"We use three ports in China, but Shanghai is the largest accounting for 40 to 50 per cent of all our imports."

As China's economy continues to grow, so does the market for high-end automobiles. German sports car manufacturer Porsche found that complex port regulations were slowing their time to market in China. They turned to WWL for a comprehensive logistics solution, strict damage control and faster import.

China is a rapidly growing market for Porsche, one of the world's leading names in sports and luxury vehicles. Ina Qin, Import and Logistics Manager for Porsche (China) Motors Limited, explains how important it is to manage the Porsche brand in China.

"We have to stay on top of the strategy, steer communications and the brand image, and develop the competitive strategy," she says. Crucial to this is Porsche's ability to deliver their vehicles on time to the end customer.

For that reason, Porsche China wanted to be able to rely on a more comprehensive logistics provider than it had over the previous six years. And, in the autumn of 2013, the company was coming to the next cycle of an ongoing, three-year tender for vendors.

Porsche China invited Wallenius Wilhelmsen Logistics (WWL) to join in the bidding, and asked WWL to provide a senior contract manager and authorization for the staff needed to handle routine work. Based mainly on WWL's knowledge of logistics, their ability to hold a complete overview of products in shipment and their presence in China, Porsche selected them as its logistics provider for volumes via Shanghai, the largest gateway for Porsche vehicles into China.

"We use three ports in China, but Shanghai is the largest accounting for 40 to 50 per cent of all our imports," Ms. Qin says. "That is why WWL is so important to our success."

One of the biggest challenges facing Porsche is the fact that customers order their cars, and the dealers pay for them, well before the vehicles actually arrive in China. Speedy customs clearance, accurate reporting and fast, cost efficient delivery times are all crucial for Porsche.

Short delivery schedules mean that, in general, there is little need for warehousing, but a cyclical buying trend in China means that hundreds or even thousands of vehicles might arrive at one time and need to be stored before being trucked out to dealerships.

"In the last week of December 2013, we had 1,000 vehicles in the warehouse," says Jet
Young, WWL's Senior Contract Manager of Porsche China. "In the first week of January,we dispatched all 1,000 in just three days."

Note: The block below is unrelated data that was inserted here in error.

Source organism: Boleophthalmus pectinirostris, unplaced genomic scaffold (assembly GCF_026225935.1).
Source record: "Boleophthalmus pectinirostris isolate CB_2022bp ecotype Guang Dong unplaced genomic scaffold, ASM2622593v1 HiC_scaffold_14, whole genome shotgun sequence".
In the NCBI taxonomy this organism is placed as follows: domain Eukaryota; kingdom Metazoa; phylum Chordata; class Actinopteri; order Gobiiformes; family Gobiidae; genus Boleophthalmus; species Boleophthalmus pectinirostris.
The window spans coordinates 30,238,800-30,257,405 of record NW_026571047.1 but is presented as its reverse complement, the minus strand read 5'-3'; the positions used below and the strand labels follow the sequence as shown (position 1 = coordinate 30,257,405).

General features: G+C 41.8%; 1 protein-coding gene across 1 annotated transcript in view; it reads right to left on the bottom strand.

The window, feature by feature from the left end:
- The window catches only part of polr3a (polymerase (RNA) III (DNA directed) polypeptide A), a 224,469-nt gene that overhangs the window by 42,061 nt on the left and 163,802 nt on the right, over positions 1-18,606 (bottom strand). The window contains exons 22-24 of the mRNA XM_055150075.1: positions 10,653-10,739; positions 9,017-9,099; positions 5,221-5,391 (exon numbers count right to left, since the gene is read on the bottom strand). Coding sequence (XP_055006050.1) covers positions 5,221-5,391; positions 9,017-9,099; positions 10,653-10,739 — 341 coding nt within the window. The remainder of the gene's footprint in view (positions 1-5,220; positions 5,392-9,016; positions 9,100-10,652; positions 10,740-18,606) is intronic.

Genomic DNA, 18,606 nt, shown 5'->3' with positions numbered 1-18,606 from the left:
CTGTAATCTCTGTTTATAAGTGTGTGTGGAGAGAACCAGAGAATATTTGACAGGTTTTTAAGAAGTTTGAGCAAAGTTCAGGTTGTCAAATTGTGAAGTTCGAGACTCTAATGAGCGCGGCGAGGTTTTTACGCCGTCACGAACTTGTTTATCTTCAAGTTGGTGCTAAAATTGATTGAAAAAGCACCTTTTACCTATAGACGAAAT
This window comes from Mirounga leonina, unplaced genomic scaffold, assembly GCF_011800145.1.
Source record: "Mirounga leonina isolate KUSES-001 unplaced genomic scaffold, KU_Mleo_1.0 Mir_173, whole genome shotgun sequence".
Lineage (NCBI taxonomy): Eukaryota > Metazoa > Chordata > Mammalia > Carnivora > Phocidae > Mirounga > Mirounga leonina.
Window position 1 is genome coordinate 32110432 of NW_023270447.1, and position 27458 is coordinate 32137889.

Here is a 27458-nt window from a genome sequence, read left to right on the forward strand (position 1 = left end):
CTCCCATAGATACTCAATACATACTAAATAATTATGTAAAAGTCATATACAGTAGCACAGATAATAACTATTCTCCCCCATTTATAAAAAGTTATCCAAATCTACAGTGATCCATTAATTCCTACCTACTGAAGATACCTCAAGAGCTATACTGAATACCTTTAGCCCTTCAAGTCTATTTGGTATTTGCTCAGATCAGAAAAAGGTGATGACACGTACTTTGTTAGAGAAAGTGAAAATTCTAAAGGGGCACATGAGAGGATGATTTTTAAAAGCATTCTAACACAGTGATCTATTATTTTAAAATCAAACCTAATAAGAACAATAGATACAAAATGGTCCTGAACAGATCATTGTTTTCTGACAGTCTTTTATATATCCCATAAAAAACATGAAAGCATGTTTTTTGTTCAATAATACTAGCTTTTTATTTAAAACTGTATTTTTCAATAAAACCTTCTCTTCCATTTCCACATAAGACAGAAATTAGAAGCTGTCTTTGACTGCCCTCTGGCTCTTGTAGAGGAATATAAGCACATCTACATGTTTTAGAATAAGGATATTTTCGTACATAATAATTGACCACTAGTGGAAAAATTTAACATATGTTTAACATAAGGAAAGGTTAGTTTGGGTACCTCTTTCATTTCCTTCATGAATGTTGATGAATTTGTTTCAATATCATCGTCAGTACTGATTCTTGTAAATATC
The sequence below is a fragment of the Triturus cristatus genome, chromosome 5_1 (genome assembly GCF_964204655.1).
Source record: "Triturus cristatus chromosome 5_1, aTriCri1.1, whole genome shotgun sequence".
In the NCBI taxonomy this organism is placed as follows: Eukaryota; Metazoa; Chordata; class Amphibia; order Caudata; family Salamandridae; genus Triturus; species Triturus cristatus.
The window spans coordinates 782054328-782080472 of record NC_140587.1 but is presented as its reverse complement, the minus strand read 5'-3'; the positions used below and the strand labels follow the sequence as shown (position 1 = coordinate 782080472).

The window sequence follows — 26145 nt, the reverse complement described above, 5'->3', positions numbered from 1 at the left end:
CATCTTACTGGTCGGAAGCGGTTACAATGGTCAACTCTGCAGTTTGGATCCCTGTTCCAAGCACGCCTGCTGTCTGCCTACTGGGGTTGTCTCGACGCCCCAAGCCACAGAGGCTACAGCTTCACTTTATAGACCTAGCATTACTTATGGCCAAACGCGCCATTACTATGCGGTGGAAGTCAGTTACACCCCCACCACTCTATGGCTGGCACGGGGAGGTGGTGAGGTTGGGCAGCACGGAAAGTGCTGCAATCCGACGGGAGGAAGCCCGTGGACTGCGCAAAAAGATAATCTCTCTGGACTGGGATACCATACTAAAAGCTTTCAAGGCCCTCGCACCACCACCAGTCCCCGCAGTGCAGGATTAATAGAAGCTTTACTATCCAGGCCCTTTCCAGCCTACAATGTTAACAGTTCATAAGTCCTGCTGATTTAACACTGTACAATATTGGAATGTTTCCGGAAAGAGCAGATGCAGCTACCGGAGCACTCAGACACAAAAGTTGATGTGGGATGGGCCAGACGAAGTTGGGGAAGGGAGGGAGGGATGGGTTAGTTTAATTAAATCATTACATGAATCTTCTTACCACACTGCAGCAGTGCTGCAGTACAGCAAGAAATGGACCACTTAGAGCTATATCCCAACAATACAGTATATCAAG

Ina Quin explains that it is not just WWL's speed that is appreciated, but its zero tolerance for damage: "Every Porsche is unique," she explains. 

"The customer can configure a car that is unique for them; if they want red seats with green stitching, we will do it. But that means that if the car is damaged during transport, there is no replacement. In many cases there aren't even spare parts available for the new incoming vehicles."

Today WWL handles all import operations in Shanghai for Porsche, from pre-declaration and customs prior to vessel arrival, discharge, marine survey, accessorisation, and the handling and payment of all customs formalities, to movement of cars to China Inspection & Quarantine (QIC) and back to WWL's Vehicle Processing Center (VPC), warehouse storage when needed, as well as truck transport to 54 dealers across China.

It's only been a few months since we started, but I can only say good things," Ms. Qin says. "When we look to the future we think beyond three years, because we don't expect a short-term relationship."

About Porsche
Founded in 1931, the Porsche name has become synonymous with precision-engineered automobiles. Creator of sports cars including the iconic 911, the company expanded its lineup with the 2002 introduction of the Cayenne SUV and the luxury four-door Panamera saloon in 2009. The company claims that some 70 per cent of all Porsches ever produced are still on the road, and that the car has the highest profit per unit sold of any car in the world. With headquarters in Stuttgart, Germany, the company employs some 17,500 people worldwide.

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